Dictionary of Irish Biography now open-access

Published in Issue 3 (May/June 2021), News, Volume 29

www.dib.ie

By Terry Clavin

In March 2021, the Dictionary of Irish Biography (DIB) moved to an ‘open-access’ model, making its entire corpus of nearly 11,000 biographical entries freely available to all users through a new website at www.dib.ie. The DIB marked its move to open access by publishing a number of high-profile new entries online, including biographies of Garret FitzGerald and Ian Paisley by Patrick Maume.

The DIB is now a fully accessible national—and, indeed, international—resource that the general public can enjoy alongside students of history at all levels. This more dynamic online presence will also allow the project team to present themed collections of biographical entries and to publish essays that draw on lives included in the DIB.

DIB entries are more than mere catalogues of events but attempt to appraise the circumstances shaping an individual’s life. The main editorial criteria are that each entry be factually accurate, based on the most recently available sources and accessible to the general reader. Otherwise, contributors are encouraged to interpret a life in any way they find to be apposite and true. Most entries are researched and written by the in-house team; some are done by expert external contributors.

Biographical subjects eligible for inclusion in the DIB must be dead (usually for at least five years) and must either have been born on the island of Ireland or have had a significant career here. The biographies range in length from 200 to 15,000 words, depending mainly on the importance of the subject. As far as possible, DIB entries contain comprehensive factual information: details of birth and death, family, education, significant awards, distinctions and promotions. The sources are included at the end of each entry.

To support the principle of open access and collaboration in digital humanities, DIB entries can now be shared or used in line with Creative Commons ‘Attribution’ (CC BY 4.0) licensing. In practice this means that DIB entries can be copied or adapted and redistributed in any medium or format. The DIB simply asks that credit be given to the author of the entry and to the DIB itself, that a link be provided to the CC BY licence and that any changes to the material be noted.

Upon its launch in 2009, the DIB dealt with subjects from the earliest times to those who died up to the end of 2002. It was published in nine hard-copy volumes and also online through a platform provided by its publisher, Cambridge University Press, which was available to institutions (e.g. universities, schools, libraries) to purchase. Subsequently the DIB published online updates to that platform every six months, as well as two further hard-copy volumes in 2018. Most of the online updates were comprised of batches of roughly 40 subjects who had died in recent years. Inevitably, some interesting and important figures were overlooked in the original DIB, so every two years the online update has a ‘missing persons’ batch comprising 60–80 new biographies.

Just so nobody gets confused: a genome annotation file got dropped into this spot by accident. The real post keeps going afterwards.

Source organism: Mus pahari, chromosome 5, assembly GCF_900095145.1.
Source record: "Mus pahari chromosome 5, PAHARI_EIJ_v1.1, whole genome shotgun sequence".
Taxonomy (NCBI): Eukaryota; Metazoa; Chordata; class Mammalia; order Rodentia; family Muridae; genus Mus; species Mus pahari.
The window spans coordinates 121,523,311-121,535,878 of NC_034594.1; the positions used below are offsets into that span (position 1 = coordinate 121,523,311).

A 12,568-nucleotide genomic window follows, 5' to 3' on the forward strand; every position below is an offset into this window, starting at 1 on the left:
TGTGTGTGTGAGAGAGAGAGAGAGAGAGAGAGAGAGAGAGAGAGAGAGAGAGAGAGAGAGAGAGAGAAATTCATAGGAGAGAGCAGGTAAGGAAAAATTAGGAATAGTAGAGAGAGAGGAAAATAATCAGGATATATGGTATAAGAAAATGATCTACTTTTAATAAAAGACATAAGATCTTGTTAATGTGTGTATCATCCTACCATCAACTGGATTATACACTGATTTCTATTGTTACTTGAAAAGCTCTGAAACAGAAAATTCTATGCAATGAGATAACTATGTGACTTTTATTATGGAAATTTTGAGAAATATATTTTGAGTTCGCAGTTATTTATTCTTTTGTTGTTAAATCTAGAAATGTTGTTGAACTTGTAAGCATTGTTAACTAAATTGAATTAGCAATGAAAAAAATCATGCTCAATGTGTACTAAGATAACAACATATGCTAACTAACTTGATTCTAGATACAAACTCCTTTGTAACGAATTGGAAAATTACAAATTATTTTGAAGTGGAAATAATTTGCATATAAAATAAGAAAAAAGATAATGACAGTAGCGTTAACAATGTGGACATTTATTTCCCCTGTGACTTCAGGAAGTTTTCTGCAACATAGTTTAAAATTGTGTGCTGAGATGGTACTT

Above: The DIB marked its move to open access by publishing a number of high-profile new entries online, including biographies of Garret FitzGerald and Ian Paisley by Patrick Maume.

There has been a tendency over time for DIB biographies to become more detailed and ambitious in scope. This is mainly in response to the widespread digitisation of primary source material over the past decade, which has rendered the project less reliant on secondary sources and heightened expectations of what the DIB can deliver. Occupational spheres already well represented within the DIB—such as politics, law, government administration, sport and academia—will continue to feature, but the project has been covering more esoteric areas. The most recent ‘missing persons’ batch includes the owner of Dublin’s most-loved fish-and-chip shop, a woman who almost assassinated Mussolini, a scalp-hunter and a famed pickpocket. Women comprised only 10% of all subjects in the original DIB, which reflected the lack of opportunity for women in Irish society until very recently. This proportion has more than doubled among the DIB’s post-2009 publications and will continue to rise, thanks in part to the ongoing growth in scholarship on women’s history.

In advance of the open-access launch, the DIB team reached out to as many of its 700-plus contributors as possible to invite updates to their entries. Furthermore, we anticipate that the feedback arising from the ready availability of the DIB will help us to identify any factual inaccuracies or omissions of significant information. In future, the DIB will record and make public all revisions to its entries.

The DIB project is managed by the Royal Irish Academy (RIA) with funding from the Higher Education Authority. The new DIB open-access website was built by the RIA with funding from the Department of Foreign Affairs and Dublin City Libraries and Archives (DCLA). DCLA is also contributing to the ongoing costs of running the website through a ‘subscribe to open’ sponsorship.

 

Terry Clavin is an editorial assistant with the Dictionary of Irish Biography.

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